Air Force facing aging aircraft 'crisis'

Published: Wednesday, June 06, 2012 @ 10:11 PM
Updated: Wednesday, June 06, 2012 @ 10:11 PM

The Air Force faces a “crisis” with aging aircraft in its inventory, according to a noted defense analyst, pointing toward a likely topic being discussed at the private meetings Air Force leaders are holding in Dayton this week.

The Air Force is “facing challenges because it has not succeeded in modernizing its fleet to anywhere near the degree it needs to, so the fleet is getting old,” said Loren B. Thompson, a defense analyst with the nonprofit Lexington Institute in Arlington, Va.

The bat-winged B-2 bomber and the F-22 stealth fighter were acquired in far smaller numbers than originally planned, he said. The Air Force initially expected to buy 132 B-2s but purchased 21 of the billion-dollar bombers; it originally aimed to acquire 750 F-22s but got 187, he said.

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“What has happened to the Air Force is a gradual aging process made worse by its inability to successfully carry out major weapons programs,” he said. “It has become a crisis because the force has grown so old.”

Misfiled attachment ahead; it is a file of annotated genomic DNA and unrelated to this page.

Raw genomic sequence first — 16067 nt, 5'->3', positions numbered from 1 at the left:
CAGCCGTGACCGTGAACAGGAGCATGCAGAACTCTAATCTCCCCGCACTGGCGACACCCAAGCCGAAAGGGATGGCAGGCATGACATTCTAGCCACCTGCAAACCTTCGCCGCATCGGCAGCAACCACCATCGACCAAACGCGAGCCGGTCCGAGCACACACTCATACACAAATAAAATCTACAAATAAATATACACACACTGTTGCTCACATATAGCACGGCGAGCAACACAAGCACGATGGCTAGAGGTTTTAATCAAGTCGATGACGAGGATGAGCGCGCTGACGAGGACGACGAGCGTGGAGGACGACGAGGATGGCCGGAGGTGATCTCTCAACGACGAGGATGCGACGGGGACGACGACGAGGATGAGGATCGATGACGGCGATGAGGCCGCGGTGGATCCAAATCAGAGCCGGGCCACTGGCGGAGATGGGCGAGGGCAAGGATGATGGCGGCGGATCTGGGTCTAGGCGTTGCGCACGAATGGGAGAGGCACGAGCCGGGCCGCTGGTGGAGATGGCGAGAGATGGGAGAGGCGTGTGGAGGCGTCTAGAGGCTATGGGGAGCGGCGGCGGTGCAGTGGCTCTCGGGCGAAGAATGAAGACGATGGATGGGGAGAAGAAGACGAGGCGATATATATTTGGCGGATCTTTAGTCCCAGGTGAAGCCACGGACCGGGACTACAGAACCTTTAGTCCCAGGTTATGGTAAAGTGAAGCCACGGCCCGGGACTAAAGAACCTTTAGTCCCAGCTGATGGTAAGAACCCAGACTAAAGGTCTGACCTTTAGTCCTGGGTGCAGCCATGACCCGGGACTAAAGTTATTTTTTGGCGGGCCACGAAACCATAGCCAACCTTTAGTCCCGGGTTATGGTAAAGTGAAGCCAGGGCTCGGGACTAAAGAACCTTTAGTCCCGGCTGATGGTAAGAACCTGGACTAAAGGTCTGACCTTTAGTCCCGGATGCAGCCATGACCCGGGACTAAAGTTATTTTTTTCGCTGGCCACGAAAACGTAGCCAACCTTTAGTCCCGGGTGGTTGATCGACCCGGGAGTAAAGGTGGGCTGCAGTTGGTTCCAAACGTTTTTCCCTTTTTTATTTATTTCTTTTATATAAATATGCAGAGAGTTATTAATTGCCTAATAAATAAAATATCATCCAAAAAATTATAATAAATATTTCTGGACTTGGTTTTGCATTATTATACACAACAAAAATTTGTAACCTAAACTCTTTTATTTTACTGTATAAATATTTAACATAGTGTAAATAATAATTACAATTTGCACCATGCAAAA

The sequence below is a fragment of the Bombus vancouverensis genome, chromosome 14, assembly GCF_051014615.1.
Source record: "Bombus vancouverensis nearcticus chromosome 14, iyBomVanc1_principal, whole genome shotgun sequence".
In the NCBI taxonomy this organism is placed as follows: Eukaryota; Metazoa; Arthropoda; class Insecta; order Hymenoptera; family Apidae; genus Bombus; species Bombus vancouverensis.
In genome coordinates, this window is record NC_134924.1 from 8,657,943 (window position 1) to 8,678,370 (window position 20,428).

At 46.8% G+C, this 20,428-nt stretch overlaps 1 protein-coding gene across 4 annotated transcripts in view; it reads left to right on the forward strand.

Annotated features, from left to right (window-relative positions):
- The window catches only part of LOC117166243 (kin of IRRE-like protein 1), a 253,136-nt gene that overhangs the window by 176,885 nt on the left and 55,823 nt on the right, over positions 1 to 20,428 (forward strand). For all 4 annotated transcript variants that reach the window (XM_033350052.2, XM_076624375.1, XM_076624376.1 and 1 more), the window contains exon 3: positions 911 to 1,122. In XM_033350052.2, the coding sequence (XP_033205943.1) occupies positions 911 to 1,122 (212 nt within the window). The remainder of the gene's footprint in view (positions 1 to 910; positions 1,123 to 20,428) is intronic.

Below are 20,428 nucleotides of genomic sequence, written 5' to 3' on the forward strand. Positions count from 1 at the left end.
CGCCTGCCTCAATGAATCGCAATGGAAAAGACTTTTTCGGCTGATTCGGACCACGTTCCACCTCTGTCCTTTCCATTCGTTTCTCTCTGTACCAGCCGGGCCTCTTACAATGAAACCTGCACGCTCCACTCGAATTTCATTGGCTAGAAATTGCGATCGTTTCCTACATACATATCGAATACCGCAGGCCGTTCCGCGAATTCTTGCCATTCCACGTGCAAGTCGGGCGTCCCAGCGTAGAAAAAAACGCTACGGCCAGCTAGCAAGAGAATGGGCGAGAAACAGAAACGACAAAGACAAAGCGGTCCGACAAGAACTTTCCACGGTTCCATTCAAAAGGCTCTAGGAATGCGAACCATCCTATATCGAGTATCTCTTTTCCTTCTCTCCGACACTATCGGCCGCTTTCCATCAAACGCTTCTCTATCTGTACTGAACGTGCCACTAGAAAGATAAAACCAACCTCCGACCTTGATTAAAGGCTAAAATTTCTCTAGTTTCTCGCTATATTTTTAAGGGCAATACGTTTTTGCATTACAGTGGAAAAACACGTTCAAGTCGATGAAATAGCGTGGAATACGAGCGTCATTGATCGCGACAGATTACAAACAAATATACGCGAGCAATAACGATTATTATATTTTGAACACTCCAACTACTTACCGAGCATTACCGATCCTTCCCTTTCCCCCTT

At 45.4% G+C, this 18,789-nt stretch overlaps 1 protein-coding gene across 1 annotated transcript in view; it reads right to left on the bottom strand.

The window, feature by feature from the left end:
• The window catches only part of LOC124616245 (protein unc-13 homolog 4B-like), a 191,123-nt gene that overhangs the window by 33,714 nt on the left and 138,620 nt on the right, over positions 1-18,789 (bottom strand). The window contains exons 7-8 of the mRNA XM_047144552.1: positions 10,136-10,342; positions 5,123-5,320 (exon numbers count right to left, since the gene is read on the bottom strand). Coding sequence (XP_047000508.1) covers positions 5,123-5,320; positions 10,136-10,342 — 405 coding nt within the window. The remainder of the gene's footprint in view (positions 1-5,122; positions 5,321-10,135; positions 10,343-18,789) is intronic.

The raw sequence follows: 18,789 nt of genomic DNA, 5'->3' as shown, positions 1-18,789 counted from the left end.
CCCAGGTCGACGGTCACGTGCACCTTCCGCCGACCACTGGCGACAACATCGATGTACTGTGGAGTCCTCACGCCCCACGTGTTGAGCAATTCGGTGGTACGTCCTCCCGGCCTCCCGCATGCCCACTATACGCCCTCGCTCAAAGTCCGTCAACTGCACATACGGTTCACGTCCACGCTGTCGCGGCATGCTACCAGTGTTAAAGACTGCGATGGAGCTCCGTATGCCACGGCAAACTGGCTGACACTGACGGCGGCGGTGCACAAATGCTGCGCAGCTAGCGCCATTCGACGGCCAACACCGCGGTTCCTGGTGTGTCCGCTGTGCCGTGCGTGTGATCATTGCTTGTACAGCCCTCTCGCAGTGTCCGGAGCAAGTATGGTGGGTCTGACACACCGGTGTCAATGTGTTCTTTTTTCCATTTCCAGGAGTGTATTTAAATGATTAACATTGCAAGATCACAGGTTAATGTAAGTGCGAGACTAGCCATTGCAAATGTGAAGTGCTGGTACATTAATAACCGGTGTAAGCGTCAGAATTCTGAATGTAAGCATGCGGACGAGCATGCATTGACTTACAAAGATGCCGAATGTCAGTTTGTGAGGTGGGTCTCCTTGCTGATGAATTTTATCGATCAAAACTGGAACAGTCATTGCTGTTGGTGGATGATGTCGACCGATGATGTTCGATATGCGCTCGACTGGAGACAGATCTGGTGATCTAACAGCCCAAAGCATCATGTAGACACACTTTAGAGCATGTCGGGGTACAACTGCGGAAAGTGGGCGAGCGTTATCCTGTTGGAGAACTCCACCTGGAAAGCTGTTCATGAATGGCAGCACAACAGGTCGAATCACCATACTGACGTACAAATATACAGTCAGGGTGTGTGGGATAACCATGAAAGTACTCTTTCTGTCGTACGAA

Thompson’s assessment came as 100 Air Force brass hashed out issues facing the service at Wright-Patterson Air Force Base in meetings — dubbed Corona — that began Tuesday and will wrap up today.

“Coronas are secret meetings of the most senior officers in the Air Force, and they typically are held to resolve major issues facing the service,” Thompson said.

Those meetings are held three times a year, and Wright-Patt has hosted one of them every year since 2006. This year’s Corona coincided with the promotion of Gen. Janet C. Wolfenbarger, who became the first four-star female general in the Air Force at a ceremony on Tuesday. Wolfenbarger is the new commander of the Air Force Materiel Command.

AFMC is responsible for testing, developing and acquiring Air Force weapon systems, including aircraft. The average age of an Air Force craft is 25 years old, said AFMC spokeswoman Sue Murphy.

The Air Force, like other branches of the military, faces budget cuts that are expected to lead to fewer personnel and manned aircraft. Defense contractors fear the budget fallout could impact their businesses, too.

AFMC spokesman Ron Fry said in an email that Air Force resources “are appropriately targeted to promote agile, flexible and cost-effective forces.”

“Despite the challenges we face, today’s Air Force is, by any objective standard, the world’s best,” he wrote. “It is our intent, and our obligation, to the American people to remain the world’s finest Air Force in the decades ahead.”